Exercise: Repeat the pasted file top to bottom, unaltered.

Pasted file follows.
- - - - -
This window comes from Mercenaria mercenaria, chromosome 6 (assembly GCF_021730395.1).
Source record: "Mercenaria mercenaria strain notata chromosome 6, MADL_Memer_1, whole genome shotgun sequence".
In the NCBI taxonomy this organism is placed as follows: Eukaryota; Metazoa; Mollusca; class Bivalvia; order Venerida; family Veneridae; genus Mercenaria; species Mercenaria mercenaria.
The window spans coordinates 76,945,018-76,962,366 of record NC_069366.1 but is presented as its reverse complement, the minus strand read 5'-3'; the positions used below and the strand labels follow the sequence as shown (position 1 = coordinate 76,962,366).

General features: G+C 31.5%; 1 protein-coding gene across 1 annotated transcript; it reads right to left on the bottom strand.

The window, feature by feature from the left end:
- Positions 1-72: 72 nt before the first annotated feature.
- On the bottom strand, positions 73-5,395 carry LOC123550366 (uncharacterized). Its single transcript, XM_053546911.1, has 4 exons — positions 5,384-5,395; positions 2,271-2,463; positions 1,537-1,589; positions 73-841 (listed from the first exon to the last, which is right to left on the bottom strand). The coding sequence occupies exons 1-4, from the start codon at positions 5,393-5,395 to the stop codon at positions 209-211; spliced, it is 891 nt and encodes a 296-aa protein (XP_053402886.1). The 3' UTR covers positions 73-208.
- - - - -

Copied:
This window comes from Mercenaria mercenaria, chromosome 6 (assembly GCF_021730395.1).
Source record: "Mercenaria mercenaria strain notata chromosome 6, MADL_Memer_1, whole genome shotgun sequence".
In the NCBI taxonomy this organism is placed as follows: Eukaryota; Metazoa; Mollusca; class Bivalvia; order Venerida; family Veneridae; genus Mercenaria; species Mercenaria mercenaria.
The window spans coordinates 76,945,018-76,962,366 of record NC_069366.1 but is presented as its reverse complement, the minus strand read 5'-3'; the positions used below and the strand labels follow the sequence as shown (position 1 = coordinate 76,962,366).

General features: G+C 31.5%; 1 protein-coding gene across 1 annotated transcript; it reads right to left on the bottom strand.

The window, feature by feature from the left end:
- Positions 1-72: 72 nt before the first annotated feature.
- On the bottom strand, positions 73-5,395 carry LOC123550366 (uncharacterized). Its single transcript, XM_053546911.1, has 4 exons — positions 5,384-5,395; positions 2,271-2,463; positions 1,537-1,589; positions 73-841 (listed from the first exon to the last, which is right to left on the bottom strand). The coding sequence occupies exons 1-4, from the start codon at positions 5,393-5,395 to the stop codon at positions 209-211; spliced, it is 891 nt and encodes a 296-aa protein (XP_053402886.1). The 3' UTR covers positions 73-208.